Recent news about women waiting longer to get married, if at all, resonated with Joan Ungar of Minnetonka. She waited. And waited.
On Sunday, Ungar will marry her beloved, Ed Simon, surrounded by about 100 family members and friends at Lake Minnewashta Regional Park in Carver County. She'll use the happy occasion to celebrate her birthday, too.
Her 80th birthday.
Ungar never expected to be single this long. She dreamed of marriage and children, her heart sinking a bit every time another girlfriend tied the knot. But the right guy didn't come along until now.
"It's been a real struggle for me," Ungar said. "That's why this is such a big thing."
To clarify, Ungar's 80th birthday isn't until next Tuesday, July 17. And she hasn't been single, exactly, for eight decades. She had a four-month marriage in her 40s.
Close enough. The woman who greeted me at her art-filled townhouse, barefoot and wearing yellow overalls over a white T-shirt, was more giddy teenage girl than world traveler and full-time therapist.
This is what love does to you -- at any age -- and it's worth writing about.
"Ed really sees me," Ungar said. "He's very open, especially at 82. He really likes my friends."
"This is a whole new life for me," said Simon, a widower. "Joan has brought me from loneliness to a life I never expected."
For those of you who can't wait to find out: They met online.
Ungar grew up in Los Angeles and graduated in 1954 from Smith College in Massachusetts. She worked overseas for eight years for the U.S. State Department, then moved back to California to study art and begin a lifelong exploration of spirituality.
After the brief marriage, she followed her spiritual trainer to the Twin Cities in 1980. She worked as an art therapist, earned a master's degree in human development from St. Mary's University and made peace with the fact that marriage might elude her.
"Before, I thought you married and somebody filled you up. But you have to fill yourself up first. I learned how to be happy single," Ungar said.
Simon followed a different path. Born in New Jersey, he served in the Army, then married at 21, working in merchandising and raising three children with his wife, Dione. His work took him from Brazil to Belgium. Their daughter died in 2003, of complications of diabetes, then Dione three months later, of heart disease.
Simon "ran away" to Florida to escape his pain, but it didn't work. "It wasn't a real life for me."
In 2010, his son Eric, living in Minneapolis, persuaded Simon to move here. Simon also has a son in Israel. He took a small St. Paul apartment and felt ready to date. "I didn't know what I wanted. I just knew I was lonely," he said.
He tried Match.com, then a site for Jewish singles called JPeopleMeet.com. When Ungar's profile appeared, "there was just something about the look on her face," Simon said. "And her profile kind of intrigued me."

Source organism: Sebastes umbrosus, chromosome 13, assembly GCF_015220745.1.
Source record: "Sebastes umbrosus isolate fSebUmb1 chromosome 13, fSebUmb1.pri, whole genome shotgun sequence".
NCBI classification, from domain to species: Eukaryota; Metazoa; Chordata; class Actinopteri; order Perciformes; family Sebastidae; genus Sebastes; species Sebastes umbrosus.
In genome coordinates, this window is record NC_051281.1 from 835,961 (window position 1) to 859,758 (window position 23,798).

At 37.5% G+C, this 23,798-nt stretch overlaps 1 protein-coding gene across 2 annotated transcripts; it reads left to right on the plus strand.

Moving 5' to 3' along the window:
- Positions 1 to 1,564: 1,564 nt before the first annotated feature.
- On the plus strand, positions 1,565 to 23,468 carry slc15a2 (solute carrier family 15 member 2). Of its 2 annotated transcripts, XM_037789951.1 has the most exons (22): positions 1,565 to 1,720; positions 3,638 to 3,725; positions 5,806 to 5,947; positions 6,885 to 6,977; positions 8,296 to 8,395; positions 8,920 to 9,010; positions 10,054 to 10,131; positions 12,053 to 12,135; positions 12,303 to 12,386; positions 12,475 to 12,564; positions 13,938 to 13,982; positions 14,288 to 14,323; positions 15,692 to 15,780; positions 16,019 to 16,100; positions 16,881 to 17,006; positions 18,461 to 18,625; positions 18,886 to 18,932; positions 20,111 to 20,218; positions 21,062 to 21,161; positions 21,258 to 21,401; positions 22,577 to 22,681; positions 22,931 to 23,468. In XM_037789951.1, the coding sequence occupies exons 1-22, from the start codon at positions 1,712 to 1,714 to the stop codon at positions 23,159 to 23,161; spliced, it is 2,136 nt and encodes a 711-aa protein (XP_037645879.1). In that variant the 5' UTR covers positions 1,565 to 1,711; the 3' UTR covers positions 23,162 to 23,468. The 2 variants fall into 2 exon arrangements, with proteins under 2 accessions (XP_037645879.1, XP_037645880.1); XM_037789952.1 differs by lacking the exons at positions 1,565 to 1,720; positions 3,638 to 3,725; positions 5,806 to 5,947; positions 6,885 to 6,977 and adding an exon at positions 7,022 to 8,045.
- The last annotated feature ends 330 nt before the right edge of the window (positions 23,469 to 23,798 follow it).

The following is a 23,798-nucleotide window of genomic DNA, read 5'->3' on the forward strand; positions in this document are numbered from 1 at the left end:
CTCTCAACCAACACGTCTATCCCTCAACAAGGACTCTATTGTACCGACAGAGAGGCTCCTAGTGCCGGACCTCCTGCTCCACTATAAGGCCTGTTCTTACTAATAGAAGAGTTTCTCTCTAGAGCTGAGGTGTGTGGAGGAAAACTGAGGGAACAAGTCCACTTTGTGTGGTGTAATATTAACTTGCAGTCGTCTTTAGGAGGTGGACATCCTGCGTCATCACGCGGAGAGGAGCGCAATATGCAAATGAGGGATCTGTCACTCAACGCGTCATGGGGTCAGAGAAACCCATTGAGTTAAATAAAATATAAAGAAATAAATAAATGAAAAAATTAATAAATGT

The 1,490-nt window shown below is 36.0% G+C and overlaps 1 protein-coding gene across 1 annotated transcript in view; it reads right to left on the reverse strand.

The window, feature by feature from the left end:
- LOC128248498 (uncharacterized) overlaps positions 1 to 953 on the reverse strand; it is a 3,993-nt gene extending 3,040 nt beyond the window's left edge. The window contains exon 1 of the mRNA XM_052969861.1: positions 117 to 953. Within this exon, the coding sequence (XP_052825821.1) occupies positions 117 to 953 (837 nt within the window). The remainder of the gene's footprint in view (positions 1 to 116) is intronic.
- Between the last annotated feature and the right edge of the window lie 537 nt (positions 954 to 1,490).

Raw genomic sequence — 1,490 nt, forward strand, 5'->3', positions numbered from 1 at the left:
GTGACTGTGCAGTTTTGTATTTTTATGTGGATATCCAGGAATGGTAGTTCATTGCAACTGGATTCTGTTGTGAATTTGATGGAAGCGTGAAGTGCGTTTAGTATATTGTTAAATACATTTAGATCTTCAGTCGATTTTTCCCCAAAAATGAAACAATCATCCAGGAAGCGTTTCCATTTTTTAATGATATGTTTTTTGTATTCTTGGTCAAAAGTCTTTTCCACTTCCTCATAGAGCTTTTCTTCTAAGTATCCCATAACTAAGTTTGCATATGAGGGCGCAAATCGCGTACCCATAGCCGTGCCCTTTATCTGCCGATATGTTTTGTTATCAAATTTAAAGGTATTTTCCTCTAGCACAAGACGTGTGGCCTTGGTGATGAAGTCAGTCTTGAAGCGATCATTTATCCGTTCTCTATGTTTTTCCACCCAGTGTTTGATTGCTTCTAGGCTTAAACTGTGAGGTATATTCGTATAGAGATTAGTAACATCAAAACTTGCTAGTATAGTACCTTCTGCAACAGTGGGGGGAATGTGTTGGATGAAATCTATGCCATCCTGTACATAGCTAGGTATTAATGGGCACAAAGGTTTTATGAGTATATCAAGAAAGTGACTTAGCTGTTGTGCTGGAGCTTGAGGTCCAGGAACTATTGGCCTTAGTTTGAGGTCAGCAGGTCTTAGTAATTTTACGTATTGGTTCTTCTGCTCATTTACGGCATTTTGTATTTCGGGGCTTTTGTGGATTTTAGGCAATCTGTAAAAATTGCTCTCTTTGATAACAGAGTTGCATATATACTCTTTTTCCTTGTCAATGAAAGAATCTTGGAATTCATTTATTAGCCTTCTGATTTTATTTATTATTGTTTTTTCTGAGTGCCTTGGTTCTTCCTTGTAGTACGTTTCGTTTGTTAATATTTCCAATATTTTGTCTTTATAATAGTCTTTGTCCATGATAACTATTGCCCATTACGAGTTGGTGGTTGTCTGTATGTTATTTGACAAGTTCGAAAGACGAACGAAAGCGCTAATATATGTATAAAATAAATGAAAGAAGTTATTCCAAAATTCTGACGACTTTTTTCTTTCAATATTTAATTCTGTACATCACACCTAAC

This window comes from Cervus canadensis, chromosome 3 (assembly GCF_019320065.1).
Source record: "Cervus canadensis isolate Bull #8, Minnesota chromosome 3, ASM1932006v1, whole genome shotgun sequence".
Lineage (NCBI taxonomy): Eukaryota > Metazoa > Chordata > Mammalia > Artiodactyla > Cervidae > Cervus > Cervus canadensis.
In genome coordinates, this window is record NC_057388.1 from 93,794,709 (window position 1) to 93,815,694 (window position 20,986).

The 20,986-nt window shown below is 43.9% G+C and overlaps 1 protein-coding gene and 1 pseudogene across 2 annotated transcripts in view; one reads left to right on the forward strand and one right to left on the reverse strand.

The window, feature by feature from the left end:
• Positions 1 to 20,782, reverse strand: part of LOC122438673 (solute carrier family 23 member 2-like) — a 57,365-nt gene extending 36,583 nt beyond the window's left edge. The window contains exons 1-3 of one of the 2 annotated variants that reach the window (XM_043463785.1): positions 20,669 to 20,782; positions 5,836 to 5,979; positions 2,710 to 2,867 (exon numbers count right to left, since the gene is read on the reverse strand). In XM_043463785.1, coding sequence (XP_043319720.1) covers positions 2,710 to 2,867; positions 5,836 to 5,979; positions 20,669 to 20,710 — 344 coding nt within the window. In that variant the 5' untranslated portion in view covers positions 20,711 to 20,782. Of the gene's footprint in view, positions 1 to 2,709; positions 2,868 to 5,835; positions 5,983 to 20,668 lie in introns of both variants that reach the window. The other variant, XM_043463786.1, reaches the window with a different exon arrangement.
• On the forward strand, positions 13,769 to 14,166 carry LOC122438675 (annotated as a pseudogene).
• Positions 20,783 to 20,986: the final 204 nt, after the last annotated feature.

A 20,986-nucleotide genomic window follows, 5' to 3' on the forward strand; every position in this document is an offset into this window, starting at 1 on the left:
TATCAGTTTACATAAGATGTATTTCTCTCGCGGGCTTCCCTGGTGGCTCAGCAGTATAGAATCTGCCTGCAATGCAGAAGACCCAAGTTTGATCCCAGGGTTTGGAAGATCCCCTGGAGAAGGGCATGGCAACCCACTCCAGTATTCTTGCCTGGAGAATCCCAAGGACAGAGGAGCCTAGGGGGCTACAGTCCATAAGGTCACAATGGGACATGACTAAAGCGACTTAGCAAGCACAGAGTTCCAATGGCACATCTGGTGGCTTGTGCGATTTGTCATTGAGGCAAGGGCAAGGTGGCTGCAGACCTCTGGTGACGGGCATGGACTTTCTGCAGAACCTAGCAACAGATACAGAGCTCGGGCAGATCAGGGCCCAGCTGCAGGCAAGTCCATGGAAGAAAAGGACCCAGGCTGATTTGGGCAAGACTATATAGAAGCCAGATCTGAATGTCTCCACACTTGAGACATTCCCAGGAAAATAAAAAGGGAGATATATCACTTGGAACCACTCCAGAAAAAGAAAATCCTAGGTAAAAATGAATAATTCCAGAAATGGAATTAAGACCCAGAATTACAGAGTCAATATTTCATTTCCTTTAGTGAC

He liked that she is an artist and world traveler. He liked her spiritual nature, too. "He thought I might be weird," Ungar said, "which I am."
After several e-mails and phone calls, they met for lunch. He was ready to marry her almost right away. She resisted.
"It's hard for me," she told him. "I'm scared of being trapped. Not growing. Being ordinary."
"I understand," he told her, "but I feel just the opposite. I think it's an opportunity to grow."
She listened hard to that. Standing in her kitchen on Feb. 25, she said breezily, "If we're going to get married, why don't we get married on my 80th birthday?"
They moved in together in April, merging furniture, art, quirks. She created a little office area for Simon, where he hangs photographs of his kids and grandkids. He got to keep his big lounge chair, too.
"Ugly as sin," Ungar said, smiling.
They love to ride bikes. They like the same plays and movies. They both hated "Bridesmaids." They're liberal politically. Both play bridge. He volunteers at the VA Hospital.
Their wedding will be a family affair, with rings designed by Simon's granddaughter, Daphna Simon. They will be married under a chuppah (traditional Jewish canopy) by a spiritual friend, accompanied by Ungar's nephew, Casey, a part-time cantor. Two of Ungar's girlfriends from Smith are coming, too, having promised long ago that they'd be at her wedding.
Recently, Ungar found a "soul card" she created in 2009. Soul cards use images and words to help the creator come to terms with powerful feelings at that time. Her card featured a white-haired couple and a clock about to strike midnight. The man is on one knee, the woman leaning in, as they kiss. The words she wrote three years before meeting Simon were these: "I am the one who holds on to being a bride after 80. Wisdom: It's never too late. Me: I wish I could believe this."
Now she can.